by clicking the arrows at the side of the page, or by using the toolbar.
by clicking anywhere on the page.
by dragging the page around when zoomed in.
by clicking anywhere on the page when zoomed in.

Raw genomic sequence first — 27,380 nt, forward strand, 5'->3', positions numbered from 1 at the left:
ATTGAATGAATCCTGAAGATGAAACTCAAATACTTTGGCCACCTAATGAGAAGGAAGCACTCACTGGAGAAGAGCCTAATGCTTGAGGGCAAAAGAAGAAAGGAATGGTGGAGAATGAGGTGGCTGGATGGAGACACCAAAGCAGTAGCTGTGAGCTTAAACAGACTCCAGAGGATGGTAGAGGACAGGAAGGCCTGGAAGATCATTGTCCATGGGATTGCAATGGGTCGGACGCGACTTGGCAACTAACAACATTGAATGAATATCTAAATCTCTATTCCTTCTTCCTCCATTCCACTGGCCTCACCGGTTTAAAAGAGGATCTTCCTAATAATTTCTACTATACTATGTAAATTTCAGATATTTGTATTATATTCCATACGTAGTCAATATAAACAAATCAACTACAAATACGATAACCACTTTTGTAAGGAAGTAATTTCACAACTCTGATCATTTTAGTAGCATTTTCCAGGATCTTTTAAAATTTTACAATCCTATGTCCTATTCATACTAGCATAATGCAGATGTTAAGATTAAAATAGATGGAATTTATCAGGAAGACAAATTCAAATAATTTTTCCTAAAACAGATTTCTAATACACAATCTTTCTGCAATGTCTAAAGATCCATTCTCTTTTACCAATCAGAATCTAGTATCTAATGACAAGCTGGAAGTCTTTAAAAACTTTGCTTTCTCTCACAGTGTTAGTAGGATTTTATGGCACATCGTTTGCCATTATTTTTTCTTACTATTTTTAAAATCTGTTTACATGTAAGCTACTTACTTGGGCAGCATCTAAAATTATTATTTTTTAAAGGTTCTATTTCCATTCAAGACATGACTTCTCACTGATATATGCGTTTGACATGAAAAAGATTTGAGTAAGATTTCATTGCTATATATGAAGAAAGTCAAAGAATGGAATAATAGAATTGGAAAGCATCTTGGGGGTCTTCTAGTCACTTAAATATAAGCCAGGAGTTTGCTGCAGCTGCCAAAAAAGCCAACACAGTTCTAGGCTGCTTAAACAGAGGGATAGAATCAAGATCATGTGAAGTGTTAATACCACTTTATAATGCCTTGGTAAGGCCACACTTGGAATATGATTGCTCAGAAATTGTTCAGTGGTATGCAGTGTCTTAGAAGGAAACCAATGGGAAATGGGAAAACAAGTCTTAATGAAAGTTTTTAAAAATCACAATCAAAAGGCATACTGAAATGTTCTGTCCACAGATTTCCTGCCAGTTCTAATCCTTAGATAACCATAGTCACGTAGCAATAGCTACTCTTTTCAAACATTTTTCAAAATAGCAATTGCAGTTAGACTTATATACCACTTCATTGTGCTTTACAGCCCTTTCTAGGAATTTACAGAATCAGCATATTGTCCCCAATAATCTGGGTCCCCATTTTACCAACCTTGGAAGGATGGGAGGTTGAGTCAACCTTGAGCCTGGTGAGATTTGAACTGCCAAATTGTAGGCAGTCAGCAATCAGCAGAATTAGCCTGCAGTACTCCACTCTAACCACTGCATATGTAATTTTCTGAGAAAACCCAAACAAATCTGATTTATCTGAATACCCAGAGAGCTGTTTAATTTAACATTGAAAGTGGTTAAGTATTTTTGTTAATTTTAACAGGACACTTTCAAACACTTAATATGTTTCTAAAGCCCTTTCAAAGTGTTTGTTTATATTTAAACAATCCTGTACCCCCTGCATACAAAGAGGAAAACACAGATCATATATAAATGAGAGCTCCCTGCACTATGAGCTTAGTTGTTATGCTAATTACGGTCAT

web sites or send emails by clicking on hyperlinks.
Email this page to a friend
Search this issue
Index - jump to page or section
Archive - view past issues
Chiropractic Journal of Australia : CJA March 2012